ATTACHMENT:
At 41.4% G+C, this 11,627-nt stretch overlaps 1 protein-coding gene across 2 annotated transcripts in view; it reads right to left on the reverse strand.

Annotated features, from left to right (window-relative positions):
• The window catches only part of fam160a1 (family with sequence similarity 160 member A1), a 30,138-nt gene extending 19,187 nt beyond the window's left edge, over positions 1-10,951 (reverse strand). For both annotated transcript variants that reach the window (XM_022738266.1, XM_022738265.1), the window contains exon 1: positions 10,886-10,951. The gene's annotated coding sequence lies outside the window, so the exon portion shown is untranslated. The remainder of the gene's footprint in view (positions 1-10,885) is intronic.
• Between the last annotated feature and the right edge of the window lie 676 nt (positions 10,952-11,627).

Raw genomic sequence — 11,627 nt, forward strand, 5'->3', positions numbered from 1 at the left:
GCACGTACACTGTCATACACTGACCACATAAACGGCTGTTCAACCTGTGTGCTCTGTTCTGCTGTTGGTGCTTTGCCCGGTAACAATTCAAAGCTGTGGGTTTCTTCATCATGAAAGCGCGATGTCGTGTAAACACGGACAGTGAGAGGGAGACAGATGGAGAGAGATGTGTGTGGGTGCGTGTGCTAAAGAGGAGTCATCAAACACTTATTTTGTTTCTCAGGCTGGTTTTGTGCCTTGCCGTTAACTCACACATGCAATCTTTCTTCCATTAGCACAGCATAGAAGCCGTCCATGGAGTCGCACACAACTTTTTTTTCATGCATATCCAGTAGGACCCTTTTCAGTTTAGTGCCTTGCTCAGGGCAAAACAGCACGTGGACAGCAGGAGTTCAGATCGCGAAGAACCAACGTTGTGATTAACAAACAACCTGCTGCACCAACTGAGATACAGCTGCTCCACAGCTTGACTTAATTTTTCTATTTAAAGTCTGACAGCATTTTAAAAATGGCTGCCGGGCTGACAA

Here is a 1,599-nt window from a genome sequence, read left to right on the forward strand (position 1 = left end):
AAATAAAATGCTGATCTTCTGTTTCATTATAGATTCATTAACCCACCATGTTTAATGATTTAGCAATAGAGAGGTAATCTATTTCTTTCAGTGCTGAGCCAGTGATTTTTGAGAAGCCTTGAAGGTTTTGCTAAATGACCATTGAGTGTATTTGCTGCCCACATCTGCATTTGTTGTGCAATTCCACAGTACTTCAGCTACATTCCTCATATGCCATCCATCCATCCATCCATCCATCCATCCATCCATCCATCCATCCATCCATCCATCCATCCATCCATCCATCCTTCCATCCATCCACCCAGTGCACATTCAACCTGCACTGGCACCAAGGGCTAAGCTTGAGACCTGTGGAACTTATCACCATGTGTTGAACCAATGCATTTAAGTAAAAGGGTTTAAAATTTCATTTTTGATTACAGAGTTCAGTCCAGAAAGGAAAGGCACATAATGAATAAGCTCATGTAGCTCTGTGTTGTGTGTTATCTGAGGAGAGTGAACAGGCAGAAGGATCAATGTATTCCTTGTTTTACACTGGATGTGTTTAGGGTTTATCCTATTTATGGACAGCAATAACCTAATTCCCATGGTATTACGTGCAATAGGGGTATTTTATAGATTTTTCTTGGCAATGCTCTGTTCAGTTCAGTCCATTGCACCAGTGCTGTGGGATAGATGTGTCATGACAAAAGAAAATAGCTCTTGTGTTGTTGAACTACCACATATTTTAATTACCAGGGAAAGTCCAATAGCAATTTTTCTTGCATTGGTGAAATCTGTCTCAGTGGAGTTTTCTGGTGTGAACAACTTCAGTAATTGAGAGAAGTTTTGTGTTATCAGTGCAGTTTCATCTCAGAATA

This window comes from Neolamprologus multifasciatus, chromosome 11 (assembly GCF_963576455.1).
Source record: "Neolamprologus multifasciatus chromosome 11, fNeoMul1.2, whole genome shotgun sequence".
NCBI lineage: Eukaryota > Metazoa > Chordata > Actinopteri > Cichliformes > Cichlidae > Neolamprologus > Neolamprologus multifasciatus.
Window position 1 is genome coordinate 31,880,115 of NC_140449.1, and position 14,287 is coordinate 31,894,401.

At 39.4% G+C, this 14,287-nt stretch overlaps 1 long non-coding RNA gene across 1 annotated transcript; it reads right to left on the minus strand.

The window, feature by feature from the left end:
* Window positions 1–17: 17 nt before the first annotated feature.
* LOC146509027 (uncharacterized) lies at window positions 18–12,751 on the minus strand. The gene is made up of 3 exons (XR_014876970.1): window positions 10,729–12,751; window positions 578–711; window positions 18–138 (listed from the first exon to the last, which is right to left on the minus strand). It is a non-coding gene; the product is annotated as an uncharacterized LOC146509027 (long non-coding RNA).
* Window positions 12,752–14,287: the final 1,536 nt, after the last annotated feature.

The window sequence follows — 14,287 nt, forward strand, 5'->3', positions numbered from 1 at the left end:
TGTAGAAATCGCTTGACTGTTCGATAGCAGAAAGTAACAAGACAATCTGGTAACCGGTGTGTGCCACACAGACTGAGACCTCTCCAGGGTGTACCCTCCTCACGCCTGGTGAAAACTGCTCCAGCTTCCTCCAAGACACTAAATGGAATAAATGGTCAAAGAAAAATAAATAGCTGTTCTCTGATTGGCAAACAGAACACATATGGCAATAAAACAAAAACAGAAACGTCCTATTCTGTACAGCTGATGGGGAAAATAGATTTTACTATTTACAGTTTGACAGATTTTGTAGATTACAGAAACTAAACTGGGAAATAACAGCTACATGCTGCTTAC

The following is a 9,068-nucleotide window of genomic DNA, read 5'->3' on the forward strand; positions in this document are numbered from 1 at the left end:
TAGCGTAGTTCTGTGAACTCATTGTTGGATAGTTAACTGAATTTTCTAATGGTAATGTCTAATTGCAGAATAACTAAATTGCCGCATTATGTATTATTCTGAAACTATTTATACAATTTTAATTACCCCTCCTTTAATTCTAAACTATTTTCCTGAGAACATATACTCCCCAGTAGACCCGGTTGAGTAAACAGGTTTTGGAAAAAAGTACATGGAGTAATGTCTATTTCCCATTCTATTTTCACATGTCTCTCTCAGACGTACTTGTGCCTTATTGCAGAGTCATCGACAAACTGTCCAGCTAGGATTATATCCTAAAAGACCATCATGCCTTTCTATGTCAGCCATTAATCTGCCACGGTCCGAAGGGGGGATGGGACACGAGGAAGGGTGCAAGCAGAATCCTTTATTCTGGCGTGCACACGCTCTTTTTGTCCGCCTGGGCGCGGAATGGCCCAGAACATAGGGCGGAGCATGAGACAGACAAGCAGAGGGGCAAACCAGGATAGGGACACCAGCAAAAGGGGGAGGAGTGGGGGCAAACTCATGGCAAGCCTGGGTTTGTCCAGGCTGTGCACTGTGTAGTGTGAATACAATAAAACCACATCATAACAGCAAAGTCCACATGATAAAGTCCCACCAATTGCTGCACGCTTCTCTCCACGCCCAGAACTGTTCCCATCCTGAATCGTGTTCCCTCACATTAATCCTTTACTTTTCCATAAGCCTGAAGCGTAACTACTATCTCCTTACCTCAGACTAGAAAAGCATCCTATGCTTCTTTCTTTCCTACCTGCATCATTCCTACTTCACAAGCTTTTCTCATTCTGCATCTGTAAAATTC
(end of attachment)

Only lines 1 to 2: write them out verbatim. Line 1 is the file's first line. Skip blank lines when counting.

At 41.4% G+C, this 11,627-nt stretch overlaps 1 protein-coding gene across 2 annotated transcripts in view; it reads right to left on the reverse strand.

Annotated features, from left to right (window-relative positions):